Last year he visited an island called New Georgia, where Healy’s squadron was based, and met a resident named Graham Sale wearing a chain of six old dog tags. Elliott asked if he could copy the information on the tags. Working with stateside researchers, including MIA activist Ted Darcy, Elliott was able to determine that five of the soldiers named on the tags returned from the war alive. The sixth tag had belonged to Healy.

Sale told Elliott he had discovered the tag buried alongside what was once the runway for Munda Airfield, a critical facility during the Pacific war. Apparently, AOM Healy (that stands for aviation ordnanceman) must have lost a dog tag while based there.

Elliott offered Sale a modest price for the tag, between $5 and $7, then began searching for Healy’s relatives. A Chicago Tribune obituary for Healy’s widow, Anne Healy, who died in 1996, yielded the names of their children, five of whom are still alive. Elliott connected on the second phone call.

A former Marine, Elliott says it’s a matter of duty to reconnect the belongings of missing soldiers with their survivors. “I consider this a family heirloom,” he said of the dog tag. He refused any payment for his find, telling Joel Healy: “Your father paid the ultimate price.”

Lost seeking others

What drove a father of eight with multiple deferments to enlist in the Navy reserves? Joel Healy believes it was a burst of patriotism, but his older brother suggested it might have been a quest for peace and quiet. “He had five kids in diapers at the time,” including two sets of twins.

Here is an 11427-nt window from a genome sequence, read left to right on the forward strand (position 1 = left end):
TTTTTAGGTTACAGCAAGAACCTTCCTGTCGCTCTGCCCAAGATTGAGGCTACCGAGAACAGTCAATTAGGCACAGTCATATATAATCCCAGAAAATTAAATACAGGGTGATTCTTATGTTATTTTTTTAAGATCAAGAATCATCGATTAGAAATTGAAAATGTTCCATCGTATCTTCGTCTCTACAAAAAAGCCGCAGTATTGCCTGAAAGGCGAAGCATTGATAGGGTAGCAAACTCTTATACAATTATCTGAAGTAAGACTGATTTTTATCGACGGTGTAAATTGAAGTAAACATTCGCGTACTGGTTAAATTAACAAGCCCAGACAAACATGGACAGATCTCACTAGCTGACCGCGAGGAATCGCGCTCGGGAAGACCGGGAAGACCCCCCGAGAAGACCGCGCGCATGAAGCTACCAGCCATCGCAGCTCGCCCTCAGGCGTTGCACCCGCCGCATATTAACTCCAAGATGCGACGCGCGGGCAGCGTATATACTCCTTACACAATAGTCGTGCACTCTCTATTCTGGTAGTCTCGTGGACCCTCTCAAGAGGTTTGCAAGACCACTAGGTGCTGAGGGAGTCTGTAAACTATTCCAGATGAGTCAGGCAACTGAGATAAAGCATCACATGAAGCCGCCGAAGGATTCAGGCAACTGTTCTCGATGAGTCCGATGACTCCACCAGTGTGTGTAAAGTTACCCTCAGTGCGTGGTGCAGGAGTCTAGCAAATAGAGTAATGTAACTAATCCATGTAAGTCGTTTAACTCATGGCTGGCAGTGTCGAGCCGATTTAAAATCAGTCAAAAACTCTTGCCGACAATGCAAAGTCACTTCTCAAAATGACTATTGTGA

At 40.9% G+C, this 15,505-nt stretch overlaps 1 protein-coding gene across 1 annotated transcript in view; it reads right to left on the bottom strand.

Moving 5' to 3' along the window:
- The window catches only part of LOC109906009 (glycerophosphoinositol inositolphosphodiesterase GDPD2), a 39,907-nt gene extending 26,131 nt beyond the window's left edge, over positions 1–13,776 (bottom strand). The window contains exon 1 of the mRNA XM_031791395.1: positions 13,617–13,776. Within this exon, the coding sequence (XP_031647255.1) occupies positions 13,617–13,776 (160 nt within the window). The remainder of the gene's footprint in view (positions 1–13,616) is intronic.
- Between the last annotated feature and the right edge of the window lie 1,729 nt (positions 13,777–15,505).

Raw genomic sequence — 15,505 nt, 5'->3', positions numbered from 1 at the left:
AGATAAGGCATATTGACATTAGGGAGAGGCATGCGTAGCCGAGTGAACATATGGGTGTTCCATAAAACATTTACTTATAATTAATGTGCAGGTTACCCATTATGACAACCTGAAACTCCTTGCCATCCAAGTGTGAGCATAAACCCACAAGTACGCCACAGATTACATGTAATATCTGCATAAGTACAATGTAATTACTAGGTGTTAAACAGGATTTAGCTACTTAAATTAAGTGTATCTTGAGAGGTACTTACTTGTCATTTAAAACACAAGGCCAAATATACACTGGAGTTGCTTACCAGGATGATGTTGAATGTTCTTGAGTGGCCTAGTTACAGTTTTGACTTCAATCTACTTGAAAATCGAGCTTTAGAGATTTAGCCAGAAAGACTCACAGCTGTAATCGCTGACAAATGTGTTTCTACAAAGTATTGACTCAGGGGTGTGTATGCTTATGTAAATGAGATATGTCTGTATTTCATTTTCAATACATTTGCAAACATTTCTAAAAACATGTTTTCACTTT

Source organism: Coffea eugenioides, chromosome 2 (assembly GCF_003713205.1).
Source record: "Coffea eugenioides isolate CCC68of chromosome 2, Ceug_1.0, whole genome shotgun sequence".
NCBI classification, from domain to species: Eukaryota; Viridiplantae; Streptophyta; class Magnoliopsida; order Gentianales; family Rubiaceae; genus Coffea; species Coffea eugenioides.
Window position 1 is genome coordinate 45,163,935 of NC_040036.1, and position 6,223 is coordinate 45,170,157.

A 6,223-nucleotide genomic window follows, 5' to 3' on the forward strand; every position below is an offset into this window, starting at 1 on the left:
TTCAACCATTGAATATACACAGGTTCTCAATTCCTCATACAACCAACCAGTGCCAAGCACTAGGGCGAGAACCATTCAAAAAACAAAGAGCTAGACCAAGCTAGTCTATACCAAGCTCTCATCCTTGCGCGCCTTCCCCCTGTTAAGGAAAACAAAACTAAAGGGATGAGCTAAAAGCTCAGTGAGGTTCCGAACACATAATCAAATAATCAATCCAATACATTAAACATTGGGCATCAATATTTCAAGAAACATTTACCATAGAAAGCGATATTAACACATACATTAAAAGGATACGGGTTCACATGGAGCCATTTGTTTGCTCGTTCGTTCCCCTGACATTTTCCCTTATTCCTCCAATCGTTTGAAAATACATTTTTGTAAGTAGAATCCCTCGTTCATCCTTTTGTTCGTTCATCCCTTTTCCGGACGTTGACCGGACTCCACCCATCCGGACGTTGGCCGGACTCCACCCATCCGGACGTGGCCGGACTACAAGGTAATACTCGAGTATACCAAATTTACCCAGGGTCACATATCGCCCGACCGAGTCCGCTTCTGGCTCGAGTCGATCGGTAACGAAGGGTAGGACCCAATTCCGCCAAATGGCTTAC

He was also struggling with alcohol and with a stalled quest to become a lawyer, said Michael Healy. Edward worked as a paralegal, but many of his children, including Joel and Michael, were sent to St. Mary Training School, an orphanage, when their father enlisted, because their mother couldn’t afford to care for them. (The younger children came back home eventually; the older two stayed in the orphanage until they joined the military themselves.)

Healy’s mission with the VB-104 squadron in New Georgia involved serving as a waist-gunner on a B-24 — in Navy parlance, a PB4Y-1 — one of the biggest bombers of the war with a 110-foot wingspan and room for 4 tons of ordnance. When high-altitude missions out of Munda failed to strike the Japanese ships they were hunting, the aviators adopted a different tactic. They began flying in at just 100 feet, or “mast height.” Sometimes they clipped antennas as they passed over the ships they targeted.